The Hungarian Revolution, a Hunger Strike, and Ireland's First Refugee Camp
Published by: Indiana University Press
In 1956, a group of 548 refugees escaping the violence of the Hungarian Revolution arrived on the shores of Ireland. With its own history shaped by waves of emigration to escape war, famine, and religious persecution, Ireland responded by creating its first international refugee settlement.
Suitable Strangers reveals the firsthand experiences of the men, women, and children who lived in the Knockalisheen refugee camp near Limerick. For the majority of those living in the camp, Ireland was meant to be a temporary waystation on their ultimate journeys, primarily to Canada, the United States, and Australia. But after almost six months of uncertainty and feeling neglected by the Irish government, the Hungarian refugees began a hunger strike, which garnered national resentment and international headlines. Vera Sheridan explores this revolt and ensuing events by offering a complex and nuanced examination of the daily routines, state policies, and international motives that shaped life in the camp.
A fascinating read for historians as well as those interested in refugee and migrant studies, Suitable Strangers complicates the Irish diaspora by providing a closer look at the realities of Ireland's Knockalisheen refugee settlement.
A Note on Hungarian Names
List of Sources
List of Abbreviations
1. Defining the Context
2. Finding Suitable Refugees
3. Camp Life
4. The Hunger Strike
5. The Lives of Children
6. Domestic Problems, International Solutions, Departures
7. Comparisons, Legacies, and Conclusion
"Suitable Strangers is an example of filling an informative, factual, academic analysis with human warmth, sensitivity, and real empathy. While the book is a case-study of the fate of a relatively small group of refugees, it is also a perceptive and important chapter of the history of Ireland in the early Cold War. The reader will be able to see the world through the eyes of the refugees, while understanding the sources of mutual suspicion, misunderstanding, and the efforts to overcome mistrust. The lessons of Suitable Strangers can help all of us navigate the threatening high tide of the current refugee crisis."~István Rév, Director of the Vera and Donald Blinken Open Society Archives and Department of History, Central European University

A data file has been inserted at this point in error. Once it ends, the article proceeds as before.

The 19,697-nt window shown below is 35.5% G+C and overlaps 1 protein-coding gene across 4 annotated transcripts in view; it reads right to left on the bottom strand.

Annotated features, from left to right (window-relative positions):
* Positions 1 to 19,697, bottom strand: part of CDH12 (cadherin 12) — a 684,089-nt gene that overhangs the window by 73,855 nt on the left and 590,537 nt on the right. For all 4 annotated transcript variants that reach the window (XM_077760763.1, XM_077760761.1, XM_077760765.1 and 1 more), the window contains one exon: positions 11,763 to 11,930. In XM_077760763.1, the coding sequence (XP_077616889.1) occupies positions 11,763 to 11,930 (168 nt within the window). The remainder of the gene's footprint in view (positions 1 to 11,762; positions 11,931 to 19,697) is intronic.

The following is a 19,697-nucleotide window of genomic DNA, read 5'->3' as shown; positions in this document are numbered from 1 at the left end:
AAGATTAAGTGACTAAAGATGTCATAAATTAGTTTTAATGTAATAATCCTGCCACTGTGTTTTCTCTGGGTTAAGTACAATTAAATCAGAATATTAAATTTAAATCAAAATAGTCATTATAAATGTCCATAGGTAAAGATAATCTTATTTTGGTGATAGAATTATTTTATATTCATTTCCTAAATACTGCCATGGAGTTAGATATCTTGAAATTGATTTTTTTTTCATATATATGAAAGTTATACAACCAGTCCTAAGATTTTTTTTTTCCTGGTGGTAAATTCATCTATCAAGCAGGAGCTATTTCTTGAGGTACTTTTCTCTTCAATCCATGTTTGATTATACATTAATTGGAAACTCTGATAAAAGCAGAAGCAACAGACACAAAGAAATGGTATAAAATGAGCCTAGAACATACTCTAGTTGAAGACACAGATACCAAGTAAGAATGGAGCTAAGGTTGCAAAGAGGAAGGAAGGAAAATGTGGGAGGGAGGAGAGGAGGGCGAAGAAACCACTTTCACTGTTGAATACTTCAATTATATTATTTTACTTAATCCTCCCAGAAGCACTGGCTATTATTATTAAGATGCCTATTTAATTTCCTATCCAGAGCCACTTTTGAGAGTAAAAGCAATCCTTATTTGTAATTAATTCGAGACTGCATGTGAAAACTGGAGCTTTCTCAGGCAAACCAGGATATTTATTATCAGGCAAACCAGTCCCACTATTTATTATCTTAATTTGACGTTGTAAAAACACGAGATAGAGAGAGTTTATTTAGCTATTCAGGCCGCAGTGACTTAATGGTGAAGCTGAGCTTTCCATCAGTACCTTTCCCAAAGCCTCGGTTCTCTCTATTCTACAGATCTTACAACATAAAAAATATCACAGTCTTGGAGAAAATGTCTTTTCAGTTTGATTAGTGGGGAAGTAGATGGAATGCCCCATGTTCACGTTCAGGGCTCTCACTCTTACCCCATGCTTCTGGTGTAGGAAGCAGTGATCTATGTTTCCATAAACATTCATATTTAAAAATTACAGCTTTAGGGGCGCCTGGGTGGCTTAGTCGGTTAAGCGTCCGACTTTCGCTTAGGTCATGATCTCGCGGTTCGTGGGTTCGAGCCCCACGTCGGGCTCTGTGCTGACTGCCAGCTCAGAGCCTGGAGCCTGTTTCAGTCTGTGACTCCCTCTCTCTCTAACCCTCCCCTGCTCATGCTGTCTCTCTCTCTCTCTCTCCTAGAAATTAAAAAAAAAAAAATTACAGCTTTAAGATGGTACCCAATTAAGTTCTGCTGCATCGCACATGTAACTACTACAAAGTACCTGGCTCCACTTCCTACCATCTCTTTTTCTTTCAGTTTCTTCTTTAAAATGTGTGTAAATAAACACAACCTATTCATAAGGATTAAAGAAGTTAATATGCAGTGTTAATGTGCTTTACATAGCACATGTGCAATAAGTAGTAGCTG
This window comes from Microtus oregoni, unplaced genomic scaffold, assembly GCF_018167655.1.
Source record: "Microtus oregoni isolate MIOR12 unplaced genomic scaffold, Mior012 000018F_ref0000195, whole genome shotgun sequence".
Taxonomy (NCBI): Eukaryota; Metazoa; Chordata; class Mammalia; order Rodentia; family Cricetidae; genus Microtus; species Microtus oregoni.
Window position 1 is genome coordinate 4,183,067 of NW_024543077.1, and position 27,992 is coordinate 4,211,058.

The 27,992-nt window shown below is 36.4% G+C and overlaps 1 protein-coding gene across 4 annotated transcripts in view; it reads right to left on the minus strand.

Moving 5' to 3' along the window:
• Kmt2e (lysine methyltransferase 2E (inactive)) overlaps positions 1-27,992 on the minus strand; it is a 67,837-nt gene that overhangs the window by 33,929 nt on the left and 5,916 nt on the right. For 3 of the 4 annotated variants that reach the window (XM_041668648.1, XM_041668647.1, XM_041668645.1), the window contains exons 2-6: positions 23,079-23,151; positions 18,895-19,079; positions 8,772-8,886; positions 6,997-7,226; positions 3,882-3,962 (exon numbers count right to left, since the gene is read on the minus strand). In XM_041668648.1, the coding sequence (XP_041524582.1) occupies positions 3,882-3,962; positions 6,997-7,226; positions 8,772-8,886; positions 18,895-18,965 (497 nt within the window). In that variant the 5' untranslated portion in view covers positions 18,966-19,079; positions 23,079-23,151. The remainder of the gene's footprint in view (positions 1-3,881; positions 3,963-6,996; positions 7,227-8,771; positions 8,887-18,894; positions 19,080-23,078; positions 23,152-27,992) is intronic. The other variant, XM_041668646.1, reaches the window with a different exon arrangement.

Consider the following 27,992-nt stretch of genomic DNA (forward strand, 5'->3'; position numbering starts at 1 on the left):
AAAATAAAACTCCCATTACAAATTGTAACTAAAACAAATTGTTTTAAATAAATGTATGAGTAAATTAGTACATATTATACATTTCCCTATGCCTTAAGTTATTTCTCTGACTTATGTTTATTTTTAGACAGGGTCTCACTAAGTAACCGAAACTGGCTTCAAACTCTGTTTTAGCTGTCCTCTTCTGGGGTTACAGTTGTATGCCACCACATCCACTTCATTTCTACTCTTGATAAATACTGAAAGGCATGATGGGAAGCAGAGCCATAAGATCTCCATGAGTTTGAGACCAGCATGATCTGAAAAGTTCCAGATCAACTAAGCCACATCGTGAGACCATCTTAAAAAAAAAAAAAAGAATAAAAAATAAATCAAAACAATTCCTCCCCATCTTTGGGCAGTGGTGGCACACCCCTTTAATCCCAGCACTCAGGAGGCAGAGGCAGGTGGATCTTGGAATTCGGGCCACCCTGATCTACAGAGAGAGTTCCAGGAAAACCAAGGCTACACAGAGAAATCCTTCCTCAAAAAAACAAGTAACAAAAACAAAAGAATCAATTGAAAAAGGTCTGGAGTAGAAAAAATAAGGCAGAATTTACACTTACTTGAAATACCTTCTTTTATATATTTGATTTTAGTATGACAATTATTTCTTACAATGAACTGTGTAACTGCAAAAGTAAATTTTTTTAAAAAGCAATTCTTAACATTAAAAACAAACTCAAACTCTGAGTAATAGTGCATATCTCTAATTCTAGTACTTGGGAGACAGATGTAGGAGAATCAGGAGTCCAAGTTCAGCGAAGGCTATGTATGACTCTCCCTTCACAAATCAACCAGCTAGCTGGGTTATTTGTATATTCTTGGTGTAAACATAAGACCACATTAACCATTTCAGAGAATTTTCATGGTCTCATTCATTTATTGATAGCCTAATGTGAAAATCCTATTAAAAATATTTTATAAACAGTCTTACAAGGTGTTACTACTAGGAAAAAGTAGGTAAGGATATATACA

"This is a powerful and excellently reconstructed history of Ireland's first and tentative step into the post-Second World War refugee crisis. Through careful research, it shows the ambiguity of the Irish state and population to those escaping the Soviet invasion of Hungary in 1956. By placing it in the often disturbing domestic context of Ireland during the 1950s, this study never loses sight of the refugees themselves and their agency in the two years many of them spent in a 'temporary' refugee camp. It draws important parallels with Irish treatment of asylum seekers today and the need to take refugee history and refugee stories seriously. Sheridan provides a sensitive and thoughtful account that brings together the local and the global with great authority."~Tony Kushner, University of Southampton, author of Journeys from the Abyss: The Holocaust and Forced Migration from the 1880s to the Present